September 6, 2018: On September 4, 2018, the Low Impact Hydropower Institute (LIHI) preliminarily approved the Passumpsic Hydroelectric Project for a new 5-year term of Low Impact Certification. This decision is preliminary pending the 30-day appeal window. Only those who commented in the initial application during the 60-day comment period are eligible to file an appeal. Such appeal needs to include an explanation as to how the projects do not meet the LIHI criteria. Appeal requests can be submitted by email to firstname.lastname@example.org with “Passumpsic Hydroelectric Project” in the subject line, or by mail addressed to the Low Impact Hydropower Institute, 329 Massachusetts Ave, Suite 2, Lexington, MA 02420. All requests will be posted to the website and the applicant will have an opportunity to respond and any response will also be posted. Requests must be received by 5 pm Eastern time on October 6, 2018. The full application and reviewers report are available below. If no appeal requests are received and the decision becomes final, the new term for certification will be February 6, 2017 – February 5, 2022.
June 12, 2018:The Low Impact Hydropower Institute has received a complete application for a new term of Low Impact Certification for the Passumpsic Hydroelectric Project (LIHI # 95). The Project is located on the Passumpsic River in St. Johnsbury, Vermont. LIHI is seeking public comment on this application. Specifically, we are interested in knowing whether you think the Project meets the LIHI Low Impact Certification Criteria, as revised in the 2nd Edition Handbook. Please review the program and criteria in LIHI’s revised Handbook and then review the Project’s 2018 application materials posted below. Comments that are directly tied to specific LIHI criteria (flows, water quality, fish passage, etc.) will be most helpful, but all comments will be considered. Comments may be submitted to the Institute by e-mail at email@example.com with “Passumpsic Project Comments” in the subject line, or by mail addressed to the Low Impact Hydropower Institute, 329 Massachusetts Avenue, Suite 2, Lexington, MA 02420. Comments must be received at the Institute on or before 5 pm Eastern time on August 11, 2018 to be considered. All comments will be posted to the web site and the applicant will have an opportunity to respond. Any response will also be posted.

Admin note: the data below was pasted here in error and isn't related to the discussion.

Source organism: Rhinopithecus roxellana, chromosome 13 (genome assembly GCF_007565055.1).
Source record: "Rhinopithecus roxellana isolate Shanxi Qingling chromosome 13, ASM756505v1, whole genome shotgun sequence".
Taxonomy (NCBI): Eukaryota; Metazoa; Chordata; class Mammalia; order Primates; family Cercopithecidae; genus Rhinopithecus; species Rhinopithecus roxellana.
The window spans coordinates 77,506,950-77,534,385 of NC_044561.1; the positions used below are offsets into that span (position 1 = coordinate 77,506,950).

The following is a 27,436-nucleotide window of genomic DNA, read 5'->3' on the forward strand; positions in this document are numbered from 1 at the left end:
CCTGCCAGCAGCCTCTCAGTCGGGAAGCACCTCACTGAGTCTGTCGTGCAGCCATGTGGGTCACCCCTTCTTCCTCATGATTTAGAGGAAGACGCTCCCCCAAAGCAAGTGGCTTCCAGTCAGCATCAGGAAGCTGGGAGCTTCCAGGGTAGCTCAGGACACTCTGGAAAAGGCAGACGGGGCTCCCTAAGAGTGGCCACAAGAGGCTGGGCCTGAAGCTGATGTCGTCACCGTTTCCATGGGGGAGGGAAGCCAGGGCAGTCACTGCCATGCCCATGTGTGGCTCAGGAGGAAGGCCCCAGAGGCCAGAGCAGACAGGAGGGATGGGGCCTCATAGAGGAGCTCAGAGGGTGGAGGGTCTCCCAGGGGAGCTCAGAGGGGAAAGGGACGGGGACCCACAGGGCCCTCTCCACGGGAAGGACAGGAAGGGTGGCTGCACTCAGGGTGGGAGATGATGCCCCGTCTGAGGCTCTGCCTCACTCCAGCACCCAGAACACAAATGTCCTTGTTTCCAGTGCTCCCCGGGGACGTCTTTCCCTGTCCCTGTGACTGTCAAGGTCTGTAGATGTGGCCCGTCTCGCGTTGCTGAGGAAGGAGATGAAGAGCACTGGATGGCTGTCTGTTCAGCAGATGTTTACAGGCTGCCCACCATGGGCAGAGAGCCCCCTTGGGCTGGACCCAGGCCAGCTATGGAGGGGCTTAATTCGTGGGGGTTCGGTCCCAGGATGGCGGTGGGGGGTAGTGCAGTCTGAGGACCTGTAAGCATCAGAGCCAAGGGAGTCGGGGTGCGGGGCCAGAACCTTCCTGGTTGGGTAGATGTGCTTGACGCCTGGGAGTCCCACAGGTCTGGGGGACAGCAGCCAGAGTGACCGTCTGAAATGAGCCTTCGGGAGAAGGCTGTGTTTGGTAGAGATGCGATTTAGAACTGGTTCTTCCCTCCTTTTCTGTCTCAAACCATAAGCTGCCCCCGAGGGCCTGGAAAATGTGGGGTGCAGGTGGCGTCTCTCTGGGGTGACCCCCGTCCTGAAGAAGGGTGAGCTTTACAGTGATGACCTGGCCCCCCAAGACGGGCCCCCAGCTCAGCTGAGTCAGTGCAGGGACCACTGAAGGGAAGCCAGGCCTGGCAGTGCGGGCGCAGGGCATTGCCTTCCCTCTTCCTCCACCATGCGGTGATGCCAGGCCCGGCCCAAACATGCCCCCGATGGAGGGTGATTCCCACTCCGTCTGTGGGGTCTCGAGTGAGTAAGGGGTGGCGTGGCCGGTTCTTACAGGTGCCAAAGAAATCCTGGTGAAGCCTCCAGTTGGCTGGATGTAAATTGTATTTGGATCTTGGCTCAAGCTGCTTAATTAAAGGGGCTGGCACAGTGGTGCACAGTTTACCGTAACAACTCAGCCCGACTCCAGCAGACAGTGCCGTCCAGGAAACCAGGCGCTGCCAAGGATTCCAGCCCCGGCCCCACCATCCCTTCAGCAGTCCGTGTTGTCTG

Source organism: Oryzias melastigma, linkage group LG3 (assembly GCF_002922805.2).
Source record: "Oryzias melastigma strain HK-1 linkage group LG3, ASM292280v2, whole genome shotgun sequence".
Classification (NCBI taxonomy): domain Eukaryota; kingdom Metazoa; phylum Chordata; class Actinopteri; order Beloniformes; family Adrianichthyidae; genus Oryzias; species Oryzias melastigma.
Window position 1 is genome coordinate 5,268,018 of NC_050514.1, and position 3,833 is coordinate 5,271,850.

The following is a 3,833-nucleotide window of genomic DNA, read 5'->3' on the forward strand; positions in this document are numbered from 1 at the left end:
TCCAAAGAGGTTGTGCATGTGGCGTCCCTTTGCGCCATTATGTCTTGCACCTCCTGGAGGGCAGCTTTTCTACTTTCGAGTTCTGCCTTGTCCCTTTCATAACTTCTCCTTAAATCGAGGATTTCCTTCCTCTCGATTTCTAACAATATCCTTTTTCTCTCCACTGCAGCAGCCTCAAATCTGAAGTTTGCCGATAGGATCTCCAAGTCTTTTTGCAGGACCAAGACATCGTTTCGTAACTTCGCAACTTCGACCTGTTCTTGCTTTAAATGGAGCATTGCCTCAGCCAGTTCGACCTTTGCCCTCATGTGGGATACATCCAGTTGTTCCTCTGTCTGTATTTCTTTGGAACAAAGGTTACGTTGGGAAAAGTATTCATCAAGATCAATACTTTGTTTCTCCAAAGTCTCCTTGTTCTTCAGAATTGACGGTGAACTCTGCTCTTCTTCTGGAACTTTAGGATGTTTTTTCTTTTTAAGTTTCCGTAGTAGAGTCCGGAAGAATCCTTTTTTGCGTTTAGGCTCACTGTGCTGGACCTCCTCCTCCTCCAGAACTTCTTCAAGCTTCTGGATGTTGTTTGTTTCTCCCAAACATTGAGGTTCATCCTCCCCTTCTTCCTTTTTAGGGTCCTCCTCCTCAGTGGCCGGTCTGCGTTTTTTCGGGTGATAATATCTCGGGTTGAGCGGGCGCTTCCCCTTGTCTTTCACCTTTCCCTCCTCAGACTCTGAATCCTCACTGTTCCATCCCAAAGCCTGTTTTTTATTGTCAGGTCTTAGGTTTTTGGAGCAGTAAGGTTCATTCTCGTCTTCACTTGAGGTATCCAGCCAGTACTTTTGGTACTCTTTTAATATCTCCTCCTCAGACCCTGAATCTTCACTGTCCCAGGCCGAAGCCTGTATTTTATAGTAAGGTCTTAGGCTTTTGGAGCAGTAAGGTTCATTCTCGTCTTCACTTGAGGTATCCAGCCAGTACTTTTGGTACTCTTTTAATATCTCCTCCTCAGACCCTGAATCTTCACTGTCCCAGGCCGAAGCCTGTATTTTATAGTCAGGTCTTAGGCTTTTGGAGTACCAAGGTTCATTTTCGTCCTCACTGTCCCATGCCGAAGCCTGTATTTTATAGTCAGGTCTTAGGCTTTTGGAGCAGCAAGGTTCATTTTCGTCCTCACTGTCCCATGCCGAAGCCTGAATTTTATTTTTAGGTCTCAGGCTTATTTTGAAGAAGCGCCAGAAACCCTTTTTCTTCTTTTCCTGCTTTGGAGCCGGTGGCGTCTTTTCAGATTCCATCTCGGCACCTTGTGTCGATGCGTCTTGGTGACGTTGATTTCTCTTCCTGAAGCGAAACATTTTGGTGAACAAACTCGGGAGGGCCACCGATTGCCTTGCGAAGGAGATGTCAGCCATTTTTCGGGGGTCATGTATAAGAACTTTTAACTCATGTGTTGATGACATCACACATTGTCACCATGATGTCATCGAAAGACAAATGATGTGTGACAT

June 11, 2018: The Passumpsic Hydroelectric project has been granted another extension of the current certificate term. The new expiration date is November 30, 2018.
November 28, 2017: The Passumpsic Hydroelectric project has been granted another extension of the current certificate term. The new expiration date is March 31, 2018.
December 16, 2016: The Passumpsic Hydroelectric project has been granted an extension of the current certificate term. The new expiration date is August 6, 2017. See extension letter for explanation below.
September 13, 2012: The Passumpsic Project has been certified as low impact for a five year term, effective February 6, 2012 and expiring February 6, 2017.
April 6, 2012: Public comment period on the application has closed.
February 6, 2012: The Central Vermont Public Service Corporation has submitted an application for the certification of the Passumpsic Project. Public comment period has been opened.
- Passumpsic Certification Review Report
- Passumpsic Certification Questionnaire
- Annual Cultural Resources Management Plan Report 2009
- Annual Cultural Resources Management Plan Report 2010
- FERC Order Approving Cultural Resources Management Plan 2000
- Passumpic Cultural Resources Management Plan
- Passumpsic Recreation Order 2010
- Passumpsic – Resource Agencies
- Recreation Use Study Plan 2010